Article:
A term used in literalist works, meaning a messenger from a divine source who's purpose it is to exact revenge, or punishment. An avenger. Gnostic demons (messengers) are called forms, and reflect darkness or four levels of agnosia, or aponoia in a person's mental state. Also a Hindu term referring to an incarnation of a deity. Avatars are not mentioned in Sethian works, (See; ''Seven Forms of Wrath,'' ''Gospel of Mary.'' See also; Tarturos.)


Ritual purification. (See; Baptism A. and B. NHL.) ''Therefore baptism is called death and an end of the old life when we take leave of the evil principalities, but it is also called life according to Christ, of which he issole Lord. But the power of the transformation of him who is baptised does not concern the body but the soul, for he who comes up <out of the water> is unchanged. From the moment when he comes up from baptism he is called a servant of God even by the unclean spirits and they now "tremble" at him whom shortly before they obsessed.'' (Theodotus, Criddle Collection, See also; from ''Pistis Sopia.''

Barbelo (BARBHLW)

Synonymous with Bythos. Generally the first aeon, body or voice in the Sethian creation myth; "the first virginal emanation," it may have an androgynous connotation, but represents a Gnostic version of Yin, and Yang, and the sexual energy called 'Jing'. (See Allogenes, Tractate 3, Codex XI, of the Nag Hammadi Lib. See also: Pistis Sophia, Ch. 8, BK 1, Askew Codex. See also: ''Apocryphon of John,'' ''Marsenes,'' ''The Gospel of the Egyptians,'' ''Melchizedek,'' ''The Gospel of Judas,'' Trimorphic Protennoia,'' ''The Three Steles of Seth, and Zostrianos'') "I cast into her the first power which I had received from the Barbelo, which is the body which I wore in the height." (''Pistis Sophia'') ''And I saw holy powers by means of the Luminaries of the virginal male Barbelo telling me that I would be able to test what happens in the world:'' (Allogenes) ''Great is the first aeon, male virginal Barbelo, the first glory of the invisible Father, she who is called perfect." (''The Three Steles of Seth'') ''O Mother of the aeons, Barbelo! O first-born of the aeons, splendid Doxomedon Dom[...]! O glorious one, Jesus Christ!' (''Melchizedek'')


(155-233 A.D.) Bardesanes, or Bar-daisan (so called from the river Daisan (the Leaper), on the banks of which he was born), was born at Edessa, on July 11th, 155 A.D., and died, most probably in the same city, in 233, at the age of 78. His parents, Nuhama and Nahashirama, were nobles. He became a follower of Valentinus, and is called by some the ''Last of the Gnostics. His most famous work was a collection of 150 Hymns or Psalms on the model of the Psalm-collection of the second temple, as still preserved in the Old Covenant documents. He is known for qualifying free will. ''And that everything is not in our own Free-will, that is that Free-will is not absolute, is plainly visible in everyday experience. Fortune also plays its part, but is not absolute, and Nature also. Thus "we men are found to be governed by Nature equally, and by Fortune differently, and by our Free-will each as he wishes."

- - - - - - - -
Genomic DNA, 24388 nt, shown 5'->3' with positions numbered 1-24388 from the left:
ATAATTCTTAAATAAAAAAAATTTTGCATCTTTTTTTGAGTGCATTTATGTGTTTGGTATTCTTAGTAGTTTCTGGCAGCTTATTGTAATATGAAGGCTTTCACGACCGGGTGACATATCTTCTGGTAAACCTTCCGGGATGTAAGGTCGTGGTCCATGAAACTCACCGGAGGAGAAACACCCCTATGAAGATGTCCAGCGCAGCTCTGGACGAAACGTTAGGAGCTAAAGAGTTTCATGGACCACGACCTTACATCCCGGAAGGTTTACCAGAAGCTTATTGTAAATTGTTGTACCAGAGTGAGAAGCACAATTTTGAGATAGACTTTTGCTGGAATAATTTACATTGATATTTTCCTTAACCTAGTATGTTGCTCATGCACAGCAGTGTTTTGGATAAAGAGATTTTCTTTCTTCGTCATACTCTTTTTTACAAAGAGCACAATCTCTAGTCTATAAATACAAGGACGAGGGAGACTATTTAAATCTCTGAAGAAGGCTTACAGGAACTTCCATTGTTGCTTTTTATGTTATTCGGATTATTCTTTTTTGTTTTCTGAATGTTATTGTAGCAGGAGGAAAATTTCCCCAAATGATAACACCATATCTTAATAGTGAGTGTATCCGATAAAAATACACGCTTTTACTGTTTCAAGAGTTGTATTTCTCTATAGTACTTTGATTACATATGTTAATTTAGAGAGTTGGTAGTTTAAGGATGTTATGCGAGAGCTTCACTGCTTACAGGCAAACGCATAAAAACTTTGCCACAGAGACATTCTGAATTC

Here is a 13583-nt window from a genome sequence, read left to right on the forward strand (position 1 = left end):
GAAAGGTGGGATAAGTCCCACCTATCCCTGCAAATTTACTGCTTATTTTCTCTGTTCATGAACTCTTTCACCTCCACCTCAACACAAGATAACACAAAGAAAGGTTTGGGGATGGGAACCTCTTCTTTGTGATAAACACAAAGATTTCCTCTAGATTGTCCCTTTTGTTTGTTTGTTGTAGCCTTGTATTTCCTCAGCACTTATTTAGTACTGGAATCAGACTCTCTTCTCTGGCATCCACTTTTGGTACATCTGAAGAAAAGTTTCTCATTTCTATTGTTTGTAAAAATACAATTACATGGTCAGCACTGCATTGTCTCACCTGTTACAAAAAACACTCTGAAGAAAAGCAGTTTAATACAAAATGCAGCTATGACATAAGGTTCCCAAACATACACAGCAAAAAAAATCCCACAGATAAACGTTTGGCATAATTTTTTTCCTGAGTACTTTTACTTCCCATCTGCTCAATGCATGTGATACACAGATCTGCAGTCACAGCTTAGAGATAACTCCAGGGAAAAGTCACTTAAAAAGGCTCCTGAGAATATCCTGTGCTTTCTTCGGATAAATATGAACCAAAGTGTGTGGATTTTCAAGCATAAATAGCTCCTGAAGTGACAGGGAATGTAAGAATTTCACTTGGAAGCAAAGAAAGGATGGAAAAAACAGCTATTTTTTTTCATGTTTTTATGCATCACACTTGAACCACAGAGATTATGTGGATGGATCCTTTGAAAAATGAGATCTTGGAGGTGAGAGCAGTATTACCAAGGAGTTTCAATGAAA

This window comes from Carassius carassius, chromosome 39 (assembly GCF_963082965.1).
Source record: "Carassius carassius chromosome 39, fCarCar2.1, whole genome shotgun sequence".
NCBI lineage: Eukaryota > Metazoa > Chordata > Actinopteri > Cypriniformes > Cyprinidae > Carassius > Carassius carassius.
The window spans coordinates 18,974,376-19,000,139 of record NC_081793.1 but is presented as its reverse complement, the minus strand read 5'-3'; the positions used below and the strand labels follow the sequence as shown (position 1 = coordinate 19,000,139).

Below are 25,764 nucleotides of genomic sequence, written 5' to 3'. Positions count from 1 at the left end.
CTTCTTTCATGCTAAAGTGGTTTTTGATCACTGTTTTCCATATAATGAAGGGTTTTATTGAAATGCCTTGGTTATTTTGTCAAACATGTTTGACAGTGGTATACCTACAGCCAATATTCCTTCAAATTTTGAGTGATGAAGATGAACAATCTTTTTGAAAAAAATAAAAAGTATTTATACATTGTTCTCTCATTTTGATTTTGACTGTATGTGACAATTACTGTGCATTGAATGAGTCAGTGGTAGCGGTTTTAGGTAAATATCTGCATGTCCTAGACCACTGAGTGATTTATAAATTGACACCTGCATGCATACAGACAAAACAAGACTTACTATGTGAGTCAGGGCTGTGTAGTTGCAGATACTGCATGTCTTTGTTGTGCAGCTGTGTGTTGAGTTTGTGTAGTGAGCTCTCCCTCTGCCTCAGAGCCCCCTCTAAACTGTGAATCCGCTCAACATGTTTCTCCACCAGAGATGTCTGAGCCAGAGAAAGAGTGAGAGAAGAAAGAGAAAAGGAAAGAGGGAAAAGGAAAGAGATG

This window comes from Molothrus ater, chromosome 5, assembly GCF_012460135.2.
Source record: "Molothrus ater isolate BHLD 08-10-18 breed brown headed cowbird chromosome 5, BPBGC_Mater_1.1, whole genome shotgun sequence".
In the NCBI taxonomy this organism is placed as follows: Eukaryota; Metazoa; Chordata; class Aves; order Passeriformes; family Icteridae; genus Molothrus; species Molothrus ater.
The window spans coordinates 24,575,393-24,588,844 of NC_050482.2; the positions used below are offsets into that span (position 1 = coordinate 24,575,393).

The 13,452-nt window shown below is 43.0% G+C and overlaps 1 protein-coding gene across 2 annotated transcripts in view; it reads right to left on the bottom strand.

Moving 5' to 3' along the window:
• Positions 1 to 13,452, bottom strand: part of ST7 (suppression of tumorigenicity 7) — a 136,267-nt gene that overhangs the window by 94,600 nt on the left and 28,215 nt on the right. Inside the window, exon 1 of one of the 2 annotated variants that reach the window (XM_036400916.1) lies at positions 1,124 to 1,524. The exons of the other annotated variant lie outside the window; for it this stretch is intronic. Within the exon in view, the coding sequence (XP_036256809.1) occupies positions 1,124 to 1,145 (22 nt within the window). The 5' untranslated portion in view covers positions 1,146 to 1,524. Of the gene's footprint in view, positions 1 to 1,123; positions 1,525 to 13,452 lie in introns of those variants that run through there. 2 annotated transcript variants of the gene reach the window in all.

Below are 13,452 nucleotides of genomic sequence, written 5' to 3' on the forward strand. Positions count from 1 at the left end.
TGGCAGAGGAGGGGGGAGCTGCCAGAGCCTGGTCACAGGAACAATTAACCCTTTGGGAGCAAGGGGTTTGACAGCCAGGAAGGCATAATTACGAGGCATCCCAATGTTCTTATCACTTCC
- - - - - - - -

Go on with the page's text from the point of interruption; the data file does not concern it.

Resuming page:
A legendary serpent or dragon with lethal breath and glance. (American Heritage Dictionary.)http// See; ''The Pistis Sophia.''


(?-100 c) (Barnabas) Companion to Paul and many others who founded early Christian churches, and made various journeys. Wrote the "Epistle of Barnabus," which was rejected for the Christian canon. Was the Uncle of Mark. (See; "The Lost Books of the Bible,'' Eden, LB Press. 1926-01.)


(?-138) An Alexandrian Gnostic who formed sects around 120 to 138. Known to be associated with Valentinus, and Mathias, and other early Christian leaders. May have also had knowledge of Dositheos and others associated with Simon Magus, or Gnosticism in Samaria. He is associated with Sethian works by Theodotus, and Clement. Thought to have had knowledge of both mystical and Hellenistic philosophy. (See also; ''The Other Bible,'' by Barnstone, Harper, 1980; See also; ''Stromata.'')


Sayings which confer good fortune for the designated person or a characteristic of. Usually beatitudes are marked by the beginning, "Blessed are," or an equivalent. Their opposites are 'warnings' which are marked by the saying 'Woe to' or an equivalent.


Another name for Aphrodite. ''Boubastis, who is called in the world Aphroditē, cometh, and she cometh to the third æon of the sphere which is called the Twins, then the veils which are between those of the Left and those of the Right, draw themselves aside...''The Pistis Sophia.''


Refers to the "will" of God which in turn leads to the word (Logos) of God in some Gnostic contexts. Not a common term in Sethian texts. (Nygren)


Synonymous with Barbelo. The ''Depth' or "Void". Its the "primal ground" and the pre-beginning forefather. May denote the void between dualities, like Yin and Yang, Pronoia, and Protophanes, Pleroma, and Kenoma, but the term is not generally found in Sethian works. "According to other Gnostics, for example Valentinus, the first principle is also called Aeon or the unfathomable, the primeval depth, the absolute abyss, bythos, in which everything is sublimated (aufgehoben) before the beginning (proárche) or before the Father (propátor). Aeon is the activator." ([An excerptfrom Hegel's ''Lectures on the History of Philosophy,'' translated by Scott Thompson, from G.W.F. Hegel's ''Vorlesungen über die Geschichte der Philosophie'ii ,'' (Theorie Werkausgabe, Bd. 19), Frankfurt a.M., Suhrkamp Verlag, 1977, 426-430]

Cassianus, Julius

A Christian teacher in Egypt, around 170. In ''Stromateis (III.13.91-92), is Clement's citation it is also to be noted that Julius Cassianus quotes from the apocryphal gospel so-called "According to the Egyptians" to support his understanding that intercourse is not from God--a position which he understood, though dubiously, was taught by the Saviour (apud Grant 1946: 52-53; cf. Aland 1978: 336): <Jesus said to Salome> "When you conceal the garment of shame, and when the two become one, and the male with the female is neither male nor female." He is said to have been associated with encratites, and doceticism.